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EXPLAINING THE TERMS
THE ARTS, SCIENCES, LITERATURE,
PROFESSIONS, AND TRADES.
W. M. BUCHANAN,
EDITOR OF "THE PRACTICAL MECHANIC AND ENGINEER'S MAGAZINE; AND LATELY
R. GRIFFIN & co., GLASGOW ;
More than twelve years have elapsed since the compilation of this small volume was commenced. The want of a convenient vocabulary of termal language was then much and widely felt, especially by that large section of the public who come under the designation of General Readers. The deficiency has since been partially supplied by publications of various degrees of pretension and merit, directed to that end; but it does not appear that any of these works is sufficiently compendious and comprehensive in character-sufficiently adapted to the ordinary purpose of ready consultation—to render this a superfluous addition to a branch of literature which can at most only distantly approximate to completeness.
The object which led to the compilation, and which has uniformly been kept in view in its preparation, was to furnish a Dictionary of Technological Terms, so moderate in size and price as to be generally accessible, and yet sufficiently copious and comprehensive to serve all the purposes of a book of reference in every department of Science, Literature, and Art. Although too restricted in plan and purpose to warrant any pretension to originality, it is nevertheless something more than a loose compilation. Its materials have been derived from the best and most authentic sources, and have been brought together with much care, and, it is hoped, not without discrimination. Many
important terms and explanations, and many valuable facts belonging to the Industrial Arts, have been supplied by those engaged in the practical operations to which they relate; and in no case, when doubt arose, were similar means of attaining correct information overlooked.
The narrow limits prescribed by the plan and purpose of the work have necessarily precluded all irrelevant discussion on particular subjects; yet, in the multiplicity, conciseness, and general accuracy of the definitions, the aptness of illustration, and brevity of statement, the Editor has reason to believe that it will bear a favourable comparison with any similar compilation. He cannot hope to have entirely escaped all the numerous chances of inaccuracy which beset an undertaking of so varied and laborious a character; but he has used his best endeavours for that purpose, and confidently hopes to have approximated very closely to the end desired.
GLASGOW, July, 1846.
A, in music, is the nominal of the sixth , bets, except the Ethiopic, in which it note in the natural diatonic scale, and is the thirteenth, and the Runic, in which the natural key in the minor mood. It is it is the tenth.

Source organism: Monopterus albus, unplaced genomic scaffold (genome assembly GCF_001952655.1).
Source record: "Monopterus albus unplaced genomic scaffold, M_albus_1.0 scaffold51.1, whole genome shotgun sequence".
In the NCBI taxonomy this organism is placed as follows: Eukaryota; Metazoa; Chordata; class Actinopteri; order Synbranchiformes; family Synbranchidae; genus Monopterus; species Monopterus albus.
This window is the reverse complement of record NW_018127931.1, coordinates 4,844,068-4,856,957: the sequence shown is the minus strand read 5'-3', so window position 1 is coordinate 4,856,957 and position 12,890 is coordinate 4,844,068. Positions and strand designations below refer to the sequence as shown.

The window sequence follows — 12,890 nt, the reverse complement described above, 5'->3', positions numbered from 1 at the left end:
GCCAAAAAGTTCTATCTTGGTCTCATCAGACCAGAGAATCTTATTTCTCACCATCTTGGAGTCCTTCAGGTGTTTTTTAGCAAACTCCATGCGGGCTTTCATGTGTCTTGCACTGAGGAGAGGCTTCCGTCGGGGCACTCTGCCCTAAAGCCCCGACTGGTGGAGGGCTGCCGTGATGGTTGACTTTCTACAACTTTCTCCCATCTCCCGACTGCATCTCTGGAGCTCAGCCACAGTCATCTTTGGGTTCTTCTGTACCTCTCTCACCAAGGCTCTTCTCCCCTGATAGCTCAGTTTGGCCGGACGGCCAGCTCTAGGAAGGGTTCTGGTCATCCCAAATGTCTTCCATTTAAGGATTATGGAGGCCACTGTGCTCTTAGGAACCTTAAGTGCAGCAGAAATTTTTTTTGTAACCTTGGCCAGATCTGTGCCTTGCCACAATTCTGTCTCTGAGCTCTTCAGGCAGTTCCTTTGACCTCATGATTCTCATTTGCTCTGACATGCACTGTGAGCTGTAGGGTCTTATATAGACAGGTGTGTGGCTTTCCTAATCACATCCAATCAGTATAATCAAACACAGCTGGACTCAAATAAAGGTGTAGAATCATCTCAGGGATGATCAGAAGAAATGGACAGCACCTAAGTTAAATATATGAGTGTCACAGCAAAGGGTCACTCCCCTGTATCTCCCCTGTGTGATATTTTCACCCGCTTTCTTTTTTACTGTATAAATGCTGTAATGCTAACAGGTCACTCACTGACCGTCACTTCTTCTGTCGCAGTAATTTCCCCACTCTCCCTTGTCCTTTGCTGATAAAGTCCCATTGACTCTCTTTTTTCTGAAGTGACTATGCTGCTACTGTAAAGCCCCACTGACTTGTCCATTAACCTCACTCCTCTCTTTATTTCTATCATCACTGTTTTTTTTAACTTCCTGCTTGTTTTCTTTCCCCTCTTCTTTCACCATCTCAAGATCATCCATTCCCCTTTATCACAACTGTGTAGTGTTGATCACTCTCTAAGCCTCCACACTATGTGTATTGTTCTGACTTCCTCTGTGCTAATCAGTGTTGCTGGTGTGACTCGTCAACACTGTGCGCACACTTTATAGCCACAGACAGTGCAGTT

the open note of the second string of the A is naturally the first letter, because violin, by which the other strings are it represents the first vocal sound na- tuned and regulated. turally formed by the human organs: A, in commerce, stands for
accepted;" being the sound uttered by merely à for “ to;" and @ for "at.” Merchants opening of the mouth, and without and public officers also number their effort to alter the natural position of books and documents by the letters A, B, the lips. Hence this letter is found in c, instead of figures. many words first uttered by infants : A, in logic, denotes a universal affirmawhich words are the names of objects tive proposition. A asserts, and E denies. with which infants are first concerned, In BABBARA, the a thrice repeated means as the breast and the parents. Hence that se many of the propositions are uniin Hebrew, am is mother, and ab is versal. father. In Chaldee and Syriac, abba is A, Ā, or AA, in pharmacy, are abbrefather: in Arabic, aba; in Ethiopic, viations of the Greek word ave, and which abi; in Malayan and Bengalese, bappa ; signifies of each, or that equal quantities in Welsh, tad, whence Scotch, daddy; of each thing are to be taken. in Old Greek and Gothic,atta ; in Irish, AAA in old chemistry, stands for amalaithair; in Cantabrian, aita; in Lap-gam, or amaigamation. ponic, atki; in Abyssinian, abba ; in
AAM, a Dutch measure for liquids. At Amharic, aba; in Shilhic and Melin- Amsterdam it is equal to about thirty-five dane (African dialects), baba; and papa imperial gallons. is found in many languages. Hence
AARON'S Rod, in architecture, a rod with the Latin mamma, the breast, which is,
a serpent twined round it. It is somein popular use, the name of mother: in
times confounded with Cadueeus, (q. v.) Swedish, amma is a nurse.
A.B. an abbreviation of artium baccaA, was used by the Romans as a nume- laureus, bachelor of arts. ral to denote 500, and with a dash over it, AB, in the Jewish Calendar, the 11th A, to mean 5000. The Romans also em- month of the civil year, and the 5th month ployed A, the initial letter of antiquo, -I of the ecclesiastical year, answering to a oppose, to signify dissent in voting. The part of July and of August. In the Syriac letters U.R. (for uti rogas, be it as you calendar, Ab is the last summer month of desire), were the form of assent. [These the year. As a prefix to English names, Ab letters were marked on two wooden bal- is usually an abbreviation of abbot, or abbey. lots, and given to each voter, who gave ABACK', from Saxon, a, on, and baec, one of them as his vote.) in criminal back. A nautical term, signifying the trials, A. stocd for absolvo, I acquit; C. for situation of the sails when flattened by the condemno, I condemn: and N. L. for non wind against the masts. Taken aback, is liquet, it is not evident: and the judges when they are carried back suddenly by voted by hallots 80 marked. In Roman the wind; laid aback, is when they are inscriptions, A stands for Augustus, argen- purposely placed so to give the ship sterntum, aurum, &c.